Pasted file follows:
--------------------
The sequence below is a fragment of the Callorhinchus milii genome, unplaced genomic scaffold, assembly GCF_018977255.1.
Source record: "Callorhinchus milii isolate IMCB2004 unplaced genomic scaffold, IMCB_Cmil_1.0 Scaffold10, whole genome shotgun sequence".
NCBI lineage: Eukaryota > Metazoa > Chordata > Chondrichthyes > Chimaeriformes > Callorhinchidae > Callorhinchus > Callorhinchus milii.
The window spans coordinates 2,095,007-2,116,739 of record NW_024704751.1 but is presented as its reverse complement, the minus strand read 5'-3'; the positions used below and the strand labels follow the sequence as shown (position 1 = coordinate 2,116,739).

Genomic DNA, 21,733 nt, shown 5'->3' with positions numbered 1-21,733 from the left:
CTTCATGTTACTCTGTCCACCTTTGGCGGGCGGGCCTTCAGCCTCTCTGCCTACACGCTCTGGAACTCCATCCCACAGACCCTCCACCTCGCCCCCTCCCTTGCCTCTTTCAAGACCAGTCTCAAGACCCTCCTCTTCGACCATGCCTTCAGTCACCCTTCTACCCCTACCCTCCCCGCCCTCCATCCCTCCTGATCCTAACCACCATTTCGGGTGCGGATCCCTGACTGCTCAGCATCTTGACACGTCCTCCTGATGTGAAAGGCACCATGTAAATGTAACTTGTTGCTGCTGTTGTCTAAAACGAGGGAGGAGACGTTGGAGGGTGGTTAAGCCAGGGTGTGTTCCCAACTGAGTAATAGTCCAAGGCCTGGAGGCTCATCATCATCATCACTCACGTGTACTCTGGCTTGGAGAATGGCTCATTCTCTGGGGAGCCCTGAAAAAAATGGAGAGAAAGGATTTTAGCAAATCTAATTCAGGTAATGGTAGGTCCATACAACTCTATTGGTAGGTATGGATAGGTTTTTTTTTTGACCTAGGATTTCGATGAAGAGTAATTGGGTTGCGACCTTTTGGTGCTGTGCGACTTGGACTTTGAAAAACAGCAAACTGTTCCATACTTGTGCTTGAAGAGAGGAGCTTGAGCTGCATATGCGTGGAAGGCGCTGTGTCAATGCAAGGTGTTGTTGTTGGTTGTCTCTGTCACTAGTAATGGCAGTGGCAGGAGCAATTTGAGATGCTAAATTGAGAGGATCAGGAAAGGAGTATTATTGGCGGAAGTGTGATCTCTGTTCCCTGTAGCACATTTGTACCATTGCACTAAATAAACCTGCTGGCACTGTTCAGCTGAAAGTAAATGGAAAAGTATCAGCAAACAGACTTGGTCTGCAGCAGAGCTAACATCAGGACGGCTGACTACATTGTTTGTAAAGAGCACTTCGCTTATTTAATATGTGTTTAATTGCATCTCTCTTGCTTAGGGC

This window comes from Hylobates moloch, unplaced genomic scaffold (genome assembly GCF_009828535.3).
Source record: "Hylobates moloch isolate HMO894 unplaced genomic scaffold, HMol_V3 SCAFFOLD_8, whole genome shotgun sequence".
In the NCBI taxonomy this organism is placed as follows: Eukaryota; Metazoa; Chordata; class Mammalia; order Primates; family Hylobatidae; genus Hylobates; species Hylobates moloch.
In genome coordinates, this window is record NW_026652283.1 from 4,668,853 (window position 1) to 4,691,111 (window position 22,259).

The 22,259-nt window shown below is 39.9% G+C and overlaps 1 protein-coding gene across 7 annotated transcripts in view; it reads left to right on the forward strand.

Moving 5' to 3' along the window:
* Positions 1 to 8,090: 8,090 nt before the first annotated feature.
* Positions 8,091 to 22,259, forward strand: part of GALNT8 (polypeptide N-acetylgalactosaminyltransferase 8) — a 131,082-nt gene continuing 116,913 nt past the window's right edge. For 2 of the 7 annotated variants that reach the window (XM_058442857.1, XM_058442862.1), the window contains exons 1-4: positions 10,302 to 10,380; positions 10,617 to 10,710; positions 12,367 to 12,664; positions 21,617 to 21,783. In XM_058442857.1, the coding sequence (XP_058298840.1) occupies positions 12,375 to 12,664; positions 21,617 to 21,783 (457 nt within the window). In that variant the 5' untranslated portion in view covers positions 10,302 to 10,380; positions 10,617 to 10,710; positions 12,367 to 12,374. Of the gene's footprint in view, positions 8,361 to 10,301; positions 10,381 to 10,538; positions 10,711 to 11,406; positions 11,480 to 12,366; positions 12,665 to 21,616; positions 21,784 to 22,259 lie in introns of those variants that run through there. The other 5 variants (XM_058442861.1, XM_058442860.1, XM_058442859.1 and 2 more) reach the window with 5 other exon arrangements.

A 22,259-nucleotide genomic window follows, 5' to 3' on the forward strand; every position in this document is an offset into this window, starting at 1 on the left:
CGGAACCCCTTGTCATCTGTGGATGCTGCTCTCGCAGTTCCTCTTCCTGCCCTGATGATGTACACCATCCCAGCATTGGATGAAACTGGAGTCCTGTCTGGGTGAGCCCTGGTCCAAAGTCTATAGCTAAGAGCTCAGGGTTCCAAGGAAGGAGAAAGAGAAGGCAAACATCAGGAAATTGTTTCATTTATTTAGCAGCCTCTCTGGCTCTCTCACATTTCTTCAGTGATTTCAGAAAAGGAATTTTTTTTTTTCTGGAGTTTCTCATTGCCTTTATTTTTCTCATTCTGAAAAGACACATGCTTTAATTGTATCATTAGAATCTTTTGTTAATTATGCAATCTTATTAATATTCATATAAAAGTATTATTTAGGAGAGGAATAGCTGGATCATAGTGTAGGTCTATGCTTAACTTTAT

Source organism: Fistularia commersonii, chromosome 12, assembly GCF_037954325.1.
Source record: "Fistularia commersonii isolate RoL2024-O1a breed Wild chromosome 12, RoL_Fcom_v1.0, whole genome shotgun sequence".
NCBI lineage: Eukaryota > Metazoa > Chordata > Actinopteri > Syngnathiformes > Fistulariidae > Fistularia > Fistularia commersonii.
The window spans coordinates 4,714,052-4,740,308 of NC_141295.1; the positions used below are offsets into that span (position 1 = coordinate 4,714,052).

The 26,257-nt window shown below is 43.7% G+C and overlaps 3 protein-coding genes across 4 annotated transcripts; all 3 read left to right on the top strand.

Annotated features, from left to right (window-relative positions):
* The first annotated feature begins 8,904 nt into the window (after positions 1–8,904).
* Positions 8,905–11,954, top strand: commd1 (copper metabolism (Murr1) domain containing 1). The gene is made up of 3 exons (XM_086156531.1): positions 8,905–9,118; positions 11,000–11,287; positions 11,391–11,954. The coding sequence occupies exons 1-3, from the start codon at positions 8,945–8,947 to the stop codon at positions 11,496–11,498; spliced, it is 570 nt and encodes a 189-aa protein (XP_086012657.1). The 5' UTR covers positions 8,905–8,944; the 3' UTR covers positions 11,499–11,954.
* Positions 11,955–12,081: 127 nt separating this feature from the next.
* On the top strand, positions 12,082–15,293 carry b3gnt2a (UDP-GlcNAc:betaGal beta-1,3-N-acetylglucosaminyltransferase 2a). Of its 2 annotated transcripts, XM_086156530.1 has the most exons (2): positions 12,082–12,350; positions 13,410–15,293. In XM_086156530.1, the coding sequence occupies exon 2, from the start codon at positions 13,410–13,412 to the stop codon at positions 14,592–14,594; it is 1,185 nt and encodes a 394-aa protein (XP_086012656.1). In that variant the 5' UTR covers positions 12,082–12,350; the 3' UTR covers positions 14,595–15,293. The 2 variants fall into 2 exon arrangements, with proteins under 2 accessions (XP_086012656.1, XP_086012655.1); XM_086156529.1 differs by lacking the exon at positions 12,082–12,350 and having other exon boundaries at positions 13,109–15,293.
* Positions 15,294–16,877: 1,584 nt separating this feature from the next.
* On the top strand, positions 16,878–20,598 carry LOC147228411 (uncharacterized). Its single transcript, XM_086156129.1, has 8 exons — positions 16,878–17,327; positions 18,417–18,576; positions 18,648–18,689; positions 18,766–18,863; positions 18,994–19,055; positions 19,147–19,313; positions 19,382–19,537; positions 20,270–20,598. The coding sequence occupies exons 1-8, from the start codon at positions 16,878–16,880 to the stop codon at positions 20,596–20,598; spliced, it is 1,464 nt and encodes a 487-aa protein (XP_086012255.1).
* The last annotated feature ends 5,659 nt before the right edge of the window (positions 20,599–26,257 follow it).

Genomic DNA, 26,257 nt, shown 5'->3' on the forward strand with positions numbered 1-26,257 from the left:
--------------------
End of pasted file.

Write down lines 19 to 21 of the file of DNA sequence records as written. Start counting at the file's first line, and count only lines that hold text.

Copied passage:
NCBI lineage: Eukaryota > Metazoa > Chordata > Actinopteri > Syngnathiformes > Fistulariidae > Fistularia > Fistularia commersonii.
The window spans coordinates 4,714,052-4,740,308 of NC_141295.1; the positions used below are offsets into that span (position 1 = coordinate 4,714,052).

The 26,257-nt window shown below is 43.7% G+C and overlaps 3 protein-coding genes across 4 annotated transcripts; all 3 read left to right on the top strand.